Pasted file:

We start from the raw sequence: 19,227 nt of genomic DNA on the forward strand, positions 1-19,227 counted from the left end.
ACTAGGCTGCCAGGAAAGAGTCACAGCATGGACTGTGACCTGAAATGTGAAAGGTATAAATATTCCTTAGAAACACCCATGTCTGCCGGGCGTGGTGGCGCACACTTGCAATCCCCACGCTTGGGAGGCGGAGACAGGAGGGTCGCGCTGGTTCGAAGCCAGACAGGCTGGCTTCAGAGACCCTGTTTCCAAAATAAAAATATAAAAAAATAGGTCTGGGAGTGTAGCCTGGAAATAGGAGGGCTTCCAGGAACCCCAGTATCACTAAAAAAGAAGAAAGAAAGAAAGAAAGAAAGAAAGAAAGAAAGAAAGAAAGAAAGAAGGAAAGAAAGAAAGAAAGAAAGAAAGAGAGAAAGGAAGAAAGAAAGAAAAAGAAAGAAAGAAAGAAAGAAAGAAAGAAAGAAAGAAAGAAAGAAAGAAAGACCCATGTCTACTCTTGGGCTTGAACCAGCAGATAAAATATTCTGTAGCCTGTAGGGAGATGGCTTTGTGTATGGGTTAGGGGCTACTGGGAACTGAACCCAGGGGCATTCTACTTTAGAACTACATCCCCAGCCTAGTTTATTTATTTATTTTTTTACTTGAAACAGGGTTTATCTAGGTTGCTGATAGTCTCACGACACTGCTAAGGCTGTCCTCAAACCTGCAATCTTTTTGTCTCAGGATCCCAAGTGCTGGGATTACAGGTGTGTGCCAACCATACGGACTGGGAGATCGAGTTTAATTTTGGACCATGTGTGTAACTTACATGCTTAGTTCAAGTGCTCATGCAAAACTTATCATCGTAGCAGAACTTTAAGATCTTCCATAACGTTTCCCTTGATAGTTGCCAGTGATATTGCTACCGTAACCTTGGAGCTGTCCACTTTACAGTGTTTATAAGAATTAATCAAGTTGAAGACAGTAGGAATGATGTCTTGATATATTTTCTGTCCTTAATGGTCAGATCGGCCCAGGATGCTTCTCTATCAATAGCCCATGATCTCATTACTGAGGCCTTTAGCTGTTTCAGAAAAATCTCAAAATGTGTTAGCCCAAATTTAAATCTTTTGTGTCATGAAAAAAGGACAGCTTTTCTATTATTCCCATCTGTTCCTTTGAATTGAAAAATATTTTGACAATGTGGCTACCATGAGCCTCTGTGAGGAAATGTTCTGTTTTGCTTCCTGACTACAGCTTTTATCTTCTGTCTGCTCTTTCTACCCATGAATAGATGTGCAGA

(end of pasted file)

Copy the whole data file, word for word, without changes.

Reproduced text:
We start from the raw sequence: 19,227 nt of genomic DNA on the forward strand, positions 1-19,227 counted from the left end.
ACTAGGCTGCCAGGAAAGAGTCACAGCATGGACTGTGACCTGAAATGTGAAAGGTATAAATATTCCTTAGAAACACCCATGTCTGCCGGGCGTGGTGGCGCACACTTGCAATCCCCACGCTTGGGAGGCGGAGACAGGAGGGTCGCGCTGGTTCGAAGCCAGACAGGCTGGCTTCAGAGACCCTGTTTCCAAAATAAAAATATAAAAAAATAGGTCTGGGAGTGTAGCCTGGAAATAGGAGGGCTTCCAGGAACCCCAGTATCACTAAAAAAGAAGAAAGAAAGAAAGAAAGAAAGAAAGAAAGAAAGAAAGAAAGAAAGAAGGAAAGAAAGAAAGAAAGAAAGAAAGAGAGAAAGGAAGAAAGAAAGAAAAAGAAAGAAAGAAAGAAAGAAAGAAAGAAAGAAAGAAAGAAAGAAAGAAAGACCCATGTCTACTCTTGGGCTTGAACCAGCAGATAAAATATTCTGTAGCCTGTAGGGAGATGGCTTTGTGTATGGGTTAGGGGCTACTGGGAACTGAACCCAGGGGCATTCTACTTTAGAACTACATCCCCAGCCTAGTTTATTTATTTATTTTTTTACTTGAAACAGGGTTTATCTAGGTTGCTGATAGTCTCACGACACTGCTAAGGCTGTCCTCAAACCTGCAATCTTTTTGTCTCAGGATCCCAAGTGCTGGGATTACAGGTGTGTGCCAACCATACGGACTGGGAGATCGAGTTTAATTTTGGACCATGTGTGTAACTTACATGCTTAGTTCAAGTGCTCATGCAAAACTTATCATCGTAGCAGAACTTTAAGATCTTCCATAACGTTTCCCTTGATAGTTGCCAGTGATATTGCTACCGTAACCTTGGAGCTGTCCACTTTACAGTGTTTATAAGAATTAATCAAGTTGAAGACAGTAGGAATGATGTCTTGATATATTTTCTGTCCTTAATGGTCAGATCGGCCCAGGATGCTTCTCTATCAATAGCCCATGATCTCATTACTGAGGCCTTTAGCTGTTTCAGAAAAATCTCAAAATGTGTTAGCCCAAATTTAAATCTTTTGTGTCATGAAAAAAGGACAGCTTTTCTATTATTCCCATCTGTTCCTTTGAATTGAAAAATATTTTGACAATGTGGCTACCATGAGCCTCTGTGAGGAAATGTTCTGTTTTGCTTCCTGACTACAGCTTTTATCTTCTGTCTGCTCTTTCTACCCATGAATAGATGTGCAGA